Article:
The Flex system is a modular platform which has a generic safety case and can be provided in a number of configurations and sizes.  Flex level crossings can control up to 12 barriers and 32 lights (across multi sites if necessary). It features industrial design ‘plug and play’ components with cost and maintenance benefits, together with Schweizer developed technology to ensure safety. Flex is one of the most widely used level crossing systems in Switzerland with numerous installations and is now installed for use in other countries including Germany and UK.

Competence


Schweizer Electronics’ core competence is with high-security remote control and radio data transmission systems, along with interactive diagnostic systems for use wherever safety and efficiency are important. Within the company, all operating processes are governed and certified in accordance with ISO 9001 and CENELEC EN 50 126. Schweizer prides itself with increasing safety using the latest technology while also improving efficiency, user friendliness and worker productivity.


The company holds Link-up accreditation for staff protection systems, level crossings and track worker protection and is a member of the Rail Alliance and the Contractors Plant Association. It has made something of a speciality of improving level crossings, particularly those small, out-of-the-way ones used by pedestrians, horses, and farmers for access.

Occupation and accommodation crossings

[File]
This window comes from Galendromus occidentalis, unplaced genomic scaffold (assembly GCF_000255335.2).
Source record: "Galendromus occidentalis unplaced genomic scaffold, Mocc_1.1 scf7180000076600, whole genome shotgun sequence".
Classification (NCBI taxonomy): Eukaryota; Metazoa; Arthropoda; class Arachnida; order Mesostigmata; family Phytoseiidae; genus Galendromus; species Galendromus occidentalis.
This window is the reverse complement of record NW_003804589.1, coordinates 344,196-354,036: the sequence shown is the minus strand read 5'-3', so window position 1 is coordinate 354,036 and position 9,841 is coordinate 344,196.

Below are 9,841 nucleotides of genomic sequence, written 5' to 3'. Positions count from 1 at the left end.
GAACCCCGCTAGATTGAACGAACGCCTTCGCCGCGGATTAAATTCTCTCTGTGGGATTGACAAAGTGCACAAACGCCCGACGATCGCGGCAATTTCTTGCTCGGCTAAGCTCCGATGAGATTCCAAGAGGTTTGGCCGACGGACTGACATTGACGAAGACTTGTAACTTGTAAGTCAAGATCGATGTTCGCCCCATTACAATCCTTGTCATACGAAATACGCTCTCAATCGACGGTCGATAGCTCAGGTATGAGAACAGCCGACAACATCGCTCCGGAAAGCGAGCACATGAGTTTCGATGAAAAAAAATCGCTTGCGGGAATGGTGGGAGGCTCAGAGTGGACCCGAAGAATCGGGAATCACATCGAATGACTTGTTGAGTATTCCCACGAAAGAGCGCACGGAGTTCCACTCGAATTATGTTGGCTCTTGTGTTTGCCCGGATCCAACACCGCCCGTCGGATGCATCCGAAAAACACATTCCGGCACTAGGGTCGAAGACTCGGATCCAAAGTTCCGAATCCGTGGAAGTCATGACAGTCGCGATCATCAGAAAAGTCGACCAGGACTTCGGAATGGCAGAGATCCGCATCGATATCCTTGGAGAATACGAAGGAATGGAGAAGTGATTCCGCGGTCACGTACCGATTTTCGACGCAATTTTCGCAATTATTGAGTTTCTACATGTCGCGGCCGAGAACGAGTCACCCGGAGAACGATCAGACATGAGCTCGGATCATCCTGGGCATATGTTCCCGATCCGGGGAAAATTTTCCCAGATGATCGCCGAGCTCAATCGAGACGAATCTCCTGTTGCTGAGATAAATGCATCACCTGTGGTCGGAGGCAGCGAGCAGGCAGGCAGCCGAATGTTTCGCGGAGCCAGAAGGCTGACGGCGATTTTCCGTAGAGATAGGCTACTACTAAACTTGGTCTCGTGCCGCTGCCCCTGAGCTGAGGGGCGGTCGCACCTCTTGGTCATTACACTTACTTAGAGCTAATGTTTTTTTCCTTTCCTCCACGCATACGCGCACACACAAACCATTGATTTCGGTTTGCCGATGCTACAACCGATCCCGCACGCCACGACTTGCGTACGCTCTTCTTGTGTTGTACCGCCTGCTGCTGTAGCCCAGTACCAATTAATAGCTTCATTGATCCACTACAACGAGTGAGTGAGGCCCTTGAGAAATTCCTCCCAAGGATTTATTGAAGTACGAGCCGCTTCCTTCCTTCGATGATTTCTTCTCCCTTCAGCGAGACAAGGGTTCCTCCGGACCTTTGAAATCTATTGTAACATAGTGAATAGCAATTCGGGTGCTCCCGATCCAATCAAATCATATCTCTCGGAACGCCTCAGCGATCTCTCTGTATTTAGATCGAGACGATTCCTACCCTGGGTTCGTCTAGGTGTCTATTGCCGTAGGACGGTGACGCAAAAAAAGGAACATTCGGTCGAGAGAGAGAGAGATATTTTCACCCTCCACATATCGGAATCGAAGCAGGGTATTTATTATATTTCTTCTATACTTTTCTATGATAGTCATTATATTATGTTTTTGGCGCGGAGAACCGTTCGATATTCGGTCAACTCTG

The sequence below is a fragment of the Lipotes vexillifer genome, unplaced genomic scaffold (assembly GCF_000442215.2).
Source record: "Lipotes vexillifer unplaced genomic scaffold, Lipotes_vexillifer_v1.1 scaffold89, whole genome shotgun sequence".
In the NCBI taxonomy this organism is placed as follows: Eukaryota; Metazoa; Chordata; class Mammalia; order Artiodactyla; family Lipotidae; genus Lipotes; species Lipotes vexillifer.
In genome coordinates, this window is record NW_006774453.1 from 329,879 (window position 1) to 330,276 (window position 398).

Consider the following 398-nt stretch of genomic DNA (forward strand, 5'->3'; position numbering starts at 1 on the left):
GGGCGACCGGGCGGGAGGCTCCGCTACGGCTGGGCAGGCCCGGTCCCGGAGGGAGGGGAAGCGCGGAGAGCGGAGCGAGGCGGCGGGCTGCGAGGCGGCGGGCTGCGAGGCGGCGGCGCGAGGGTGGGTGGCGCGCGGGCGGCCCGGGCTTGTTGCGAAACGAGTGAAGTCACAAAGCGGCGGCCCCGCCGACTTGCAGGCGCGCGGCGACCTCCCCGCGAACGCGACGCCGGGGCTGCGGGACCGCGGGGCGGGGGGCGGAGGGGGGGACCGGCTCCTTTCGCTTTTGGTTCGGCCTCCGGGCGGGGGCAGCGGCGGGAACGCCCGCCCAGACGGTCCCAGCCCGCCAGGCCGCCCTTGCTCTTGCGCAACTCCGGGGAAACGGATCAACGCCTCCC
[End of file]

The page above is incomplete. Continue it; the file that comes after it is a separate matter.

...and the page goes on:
When the railway was first built, former railway companies were required to provide access across the railway for those affected. Where this resulted in the construction of a level crossing which was operated by the user, and unless the landowner has agreed to give up their rights to use it, it is still Network Rail’s responsibility as owner of the crossing to provide and to maintain it for the safe benefit and user.


Such private, user-worked level crossings are commonly known as either ‘occupation’ or ‘accommodation’ crossings. Where a private road or track existed before the railway was constructed, a user worked level crossing of ‘occupation’ status was provided. The owners of the land and those who also have a legitimate right to use the road will all have a legal right to use the crossing. User worked crossings of ‘accommodation’ status were provided to maintain access between lands severed by the railway where a roadway or track did not previously exist. The most common accommodation crossing is the standard field-to-field crossing.


These types of crossing present one of the greatest risks to today’s railway, along with footpath and bridleway crossings. The user is responsible for opening or shutting any barrier or gates provided and for making sure it is safe to use the crossing. This is normally by checking by that there are no approaching trains by sight or, where visibility is not adequate, phoning the signaller.  This, however, presents another risk in that, in absolute block areas, the signaller may not know where the train is in relation to the crossing. In some areas the signaller may have several such crossings to manage. The risk of miscommunication will only get greater with the introduction of larger control area with traffic management, and methods are required to reduce the signaller workload.

Miniature stop lights (MSL)


MSLs, also known as miniature warning lights, are a way of assisting the user. They consist of red and green lights to advise of approaching trains. The green light normally shows, but an approaching train automatically changes the lights to red. MSL crossings can be operated by track circuits, treadles or axle counters.